August 19, 2014

FEMA Compliant: How Safe is Your Safe Room?

FEMA logo

The term “FEMA compliant” in the world of storm shelters and tornado safe rooms is an extremely important one, but what does it mean?  The term refers to a set of guidelines set forth by the federal government that serve as a pathway for design, construction, and operation criteria for both community and residential safe rooms and storm shelters that will provide near-absolute life saving protection during tornadic activity.  It provides guidance for architects, engineers, fabricators, local officials, emergency managers, and potential storm shelter/safe room owners about the design, construction, and operation of these structures in extreme wind and weather conditions.


August 15, 2014

Above Ground Safe Room: Is It the Right Choice for You?

Twister Pod tornado shelter

Survive-A-Storm’s Twister Pod

There are many options in the ever-evolving world of storm preparedness and storm shelters.  The decision that often causes the most confusion is whether you should use an above ground storm shelter or an underground storm shelter.  Here at Survive-A-Storm we manufacture both above and underground storm shelters, and we believe both types are equally safe places to shelter in the event of a tornado.


August 14, 2014

Concrete: The Good, the Bad, and the Ugly Truth

This Below Ground Max is rated for 16 occupants.

This Below Ground Max is rated for 16 occupants.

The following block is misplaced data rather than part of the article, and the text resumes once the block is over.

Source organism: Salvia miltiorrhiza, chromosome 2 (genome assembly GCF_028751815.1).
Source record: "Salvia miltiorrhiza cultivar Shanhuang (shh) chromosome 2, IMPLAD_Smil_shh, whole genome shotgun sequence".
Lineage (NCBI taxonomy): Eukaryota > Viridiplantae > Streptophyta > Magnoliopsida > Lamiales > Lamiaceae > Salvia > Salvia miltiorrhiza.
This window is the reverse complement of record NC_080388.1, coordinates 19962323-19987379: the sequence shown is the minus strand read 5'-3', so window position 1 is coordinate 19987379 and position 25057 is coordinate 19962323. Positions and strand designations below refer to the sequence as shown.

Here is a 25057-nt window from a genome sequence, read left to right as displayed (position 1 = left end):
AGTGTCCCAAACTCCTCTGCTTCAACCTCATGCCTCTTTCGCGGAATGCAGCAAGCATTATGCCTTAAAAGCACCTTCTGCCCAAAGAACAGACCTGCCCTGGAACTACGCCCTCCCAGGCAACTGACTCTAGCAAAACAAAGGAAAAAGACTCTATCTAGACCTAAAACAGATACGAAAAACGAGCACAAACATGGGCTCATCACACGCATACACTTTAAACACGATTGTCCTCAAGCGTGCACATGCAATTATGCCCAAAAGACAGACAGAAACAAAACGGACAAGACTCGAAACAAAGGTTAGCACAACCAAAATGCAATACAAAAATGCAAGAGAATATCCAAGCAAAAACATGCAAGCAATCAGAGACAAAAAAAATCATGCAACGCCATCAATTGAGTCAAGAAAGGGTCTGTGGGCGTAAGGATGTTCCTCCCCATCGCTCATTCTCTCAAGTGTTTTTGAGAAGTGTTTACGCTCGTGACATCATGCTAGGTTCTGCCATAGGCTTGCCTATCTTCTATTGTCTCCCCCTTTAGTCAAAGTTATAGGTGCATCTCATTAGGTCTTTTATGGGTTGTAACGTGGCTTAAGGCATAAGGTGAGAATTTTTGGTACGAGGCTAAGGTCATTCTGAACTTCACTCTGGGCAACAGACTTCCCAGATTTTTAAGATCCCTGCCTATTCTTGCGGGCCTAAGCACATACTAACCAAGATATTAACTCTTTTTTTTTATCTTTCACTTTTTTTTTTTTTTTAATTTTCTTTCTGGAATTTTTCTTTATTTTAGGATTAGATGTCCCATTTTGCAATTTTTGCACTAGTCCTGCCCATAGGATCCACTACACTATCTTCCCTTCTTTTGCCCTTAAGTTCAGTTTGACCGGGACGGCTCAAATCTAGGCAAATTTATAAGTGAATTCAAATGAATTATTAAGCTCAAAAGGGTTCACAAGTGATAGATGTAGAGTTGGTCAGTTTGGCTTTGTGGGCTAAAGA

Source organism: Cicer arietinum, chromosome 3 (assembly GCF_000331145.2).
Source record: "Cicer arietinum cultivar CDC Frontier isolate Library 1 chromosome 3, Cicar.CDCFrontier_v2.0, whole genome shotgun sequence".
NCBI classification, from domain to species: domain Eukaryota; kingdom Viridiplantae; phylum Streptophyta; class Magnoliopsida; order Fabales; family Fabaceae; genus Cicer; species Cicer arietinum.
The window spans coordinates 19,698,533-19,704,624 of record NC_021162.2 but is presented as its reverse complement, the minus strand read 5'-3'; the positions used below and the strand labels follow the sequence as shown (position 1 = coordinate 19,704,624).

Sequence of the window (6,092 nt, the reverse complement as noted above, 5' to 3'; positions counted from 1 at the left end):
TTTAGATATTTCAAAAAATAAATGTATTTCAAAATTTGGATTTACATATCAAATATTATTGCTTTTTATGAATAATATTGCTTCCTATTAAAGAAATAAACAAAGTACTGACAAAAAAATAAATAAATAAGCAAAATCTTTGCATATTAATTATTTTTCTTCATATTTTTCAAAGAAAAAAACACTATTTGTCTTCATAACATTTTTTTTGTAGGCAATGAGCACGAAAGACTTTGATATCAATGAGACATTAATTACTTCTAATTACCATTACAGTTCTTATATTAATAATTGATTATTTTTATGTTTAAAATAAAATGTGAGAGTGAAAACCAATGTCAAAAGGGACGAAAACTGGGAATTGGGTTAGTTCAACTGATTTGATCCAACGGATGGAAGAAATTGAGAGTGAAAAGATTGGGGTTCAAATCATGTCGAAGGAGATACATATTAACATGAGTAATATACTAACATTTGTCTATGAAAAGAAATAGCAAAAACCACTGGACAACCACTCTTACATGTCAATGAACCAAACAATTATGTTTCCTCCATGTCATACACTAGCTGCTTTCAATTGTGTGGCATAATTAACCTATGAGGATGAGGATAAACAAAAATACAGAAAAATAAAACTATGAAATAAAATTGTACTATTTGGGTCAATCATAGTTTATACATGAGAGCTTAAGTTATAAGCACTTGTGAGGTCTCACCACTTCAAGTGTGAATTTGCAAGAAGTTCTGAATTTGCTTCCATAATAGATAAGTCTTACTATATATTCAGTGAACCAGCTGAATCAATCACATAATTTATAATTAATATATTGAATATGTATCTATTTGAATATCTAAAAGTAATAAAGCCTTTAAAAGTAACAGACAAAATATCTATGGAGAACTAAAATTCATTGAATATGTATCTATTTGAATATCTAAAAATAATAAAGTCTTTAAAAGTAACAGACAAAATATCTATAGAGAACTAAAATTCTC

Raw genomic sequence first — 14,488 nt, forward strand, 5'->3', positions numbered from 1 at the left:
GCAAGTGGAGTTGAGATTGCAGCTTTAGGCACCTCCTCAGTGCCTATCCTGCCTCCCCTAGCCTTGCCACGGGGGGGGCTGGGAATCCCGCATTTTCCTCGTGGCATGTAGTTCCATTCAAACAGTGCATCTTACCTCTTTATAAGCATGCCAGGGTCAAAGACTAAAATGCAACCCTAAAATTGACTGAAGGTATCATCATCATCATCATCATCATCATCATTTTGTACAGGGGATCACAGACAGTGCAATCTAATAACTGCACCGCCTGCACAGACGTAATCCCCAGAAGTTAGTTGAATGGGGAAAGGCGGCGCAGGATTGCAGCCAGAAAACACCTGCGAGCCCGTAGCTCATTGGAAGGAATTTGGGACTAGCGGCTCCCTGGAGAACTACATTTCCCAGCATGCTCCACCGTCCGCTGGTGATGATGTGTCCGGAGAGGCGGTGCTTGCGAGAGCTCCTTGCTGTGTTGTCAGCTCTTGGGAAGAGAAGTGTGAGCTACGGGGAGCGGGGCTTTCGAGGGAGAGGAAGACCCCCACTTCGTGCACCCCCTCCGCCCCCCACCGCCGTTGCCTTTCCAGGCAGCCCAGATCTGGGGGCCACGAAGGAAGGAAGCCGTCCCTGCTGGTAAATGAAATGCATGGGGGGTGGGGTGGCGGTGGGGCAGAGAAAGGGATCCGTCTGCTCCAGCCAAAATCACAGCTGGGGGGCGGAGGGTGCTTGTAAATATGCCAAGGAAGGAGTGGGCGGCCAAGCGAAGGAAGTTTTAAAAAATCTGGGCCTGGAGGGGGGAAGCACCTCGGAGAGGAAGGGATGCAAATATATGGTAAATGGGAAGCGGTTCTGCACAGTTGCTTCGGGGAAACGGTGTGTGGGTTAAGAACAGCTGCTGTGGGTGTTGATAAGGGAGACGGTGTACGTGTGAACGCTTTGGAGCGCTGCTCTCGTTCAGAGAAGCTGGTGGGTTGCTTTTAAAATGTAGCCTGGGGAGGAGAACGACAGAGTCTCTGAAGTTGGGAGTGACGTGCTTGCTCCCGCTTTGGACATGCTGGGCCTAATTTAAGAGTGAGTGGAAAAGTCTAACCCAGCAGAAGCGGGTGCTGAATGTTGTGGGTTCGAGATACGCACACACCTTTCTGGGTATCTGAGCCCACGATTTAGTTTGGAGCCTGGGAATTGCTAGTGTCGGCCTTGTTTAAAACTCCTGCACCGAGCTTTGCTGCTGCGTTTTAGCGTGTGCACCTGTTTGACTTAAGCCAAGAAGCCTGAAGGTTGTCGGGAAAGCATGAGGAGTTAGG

The Good, the Bad, and the Ugly Truth

Concrete: The Good—There is absolutely nothing wrong with creating structures with good, solid concrete, especially when it is mixed and poured correctly.  There are many uses for concrete, and some favorites include the making of swimming pools.  Everyone loves a refreshing swimming pool, right?  And as far as buildings go, concrete does serve its purpose.  Structures like bridges and homes and skyscrapers tend to last for many years without fault, especially with proper maintenance.  And as far as roadways are concerned, our cars prefer concrete to dirt or gravel any day.


Does Your Storm Shelter Meet FEMA Standards?

Oklahoma, sitting right in the heart of “Tornado Alley”, is a great state with unlimited perseverance and true grit.  While tornadoes are second nature to the residents of Oklahoma, finding ways to keep families safe from these devastating tornadoes remains a top priority.


Faraday Cage Effect

Here at Survive-a-Storm Shelters, we use steel to build our world-class storm shelters.  There are many reasons to use steel in manufacturing, but the main reason is simple:  strength. Our steel tornado shelters are stronger than their fiberglass and concrete counterparts.  One of the problems customers encounter with fiberglass and concrete is cracking.  Structural integrity is paramount during a storm, and a shelter with a crack is not the storm shelter that you want your family in during one.


ShelterMoore Grant Program


ShelterMoore Grant Program

ShelterMoore Grant Program


The spring of 2013 wielded a veracious tornado season, especially for Moore and Shawnee Oklahoma, where numerous tornadoes hit, reaching strengths to EF5 and leaving behind great devastation. More than twenty-four people died, and 377 were reported injured. This effect was similar to those of the tornadoes that ripped through this area back in 1999 and killing more than 50 people.


August 13, 2014

Moore Grant Program in Mustang, OK

The town of Mustang, Oklahoma, located in Canadian County, is definitely a very high-risk tornado area.  Located about 13 miles SW of Oklahoma City, the small community of Mustang has fallen victim to some very deadly tornadoes.  The largest tornado in the Mustang area was an F-5 in 1999 that caused 583 injuries and 36 deaths. Thankfully, the Federal Emergency Management Agency (FEMA) and the Oklahoma Department of Emergency Management (ODEM) has taken notice and relief is on the way.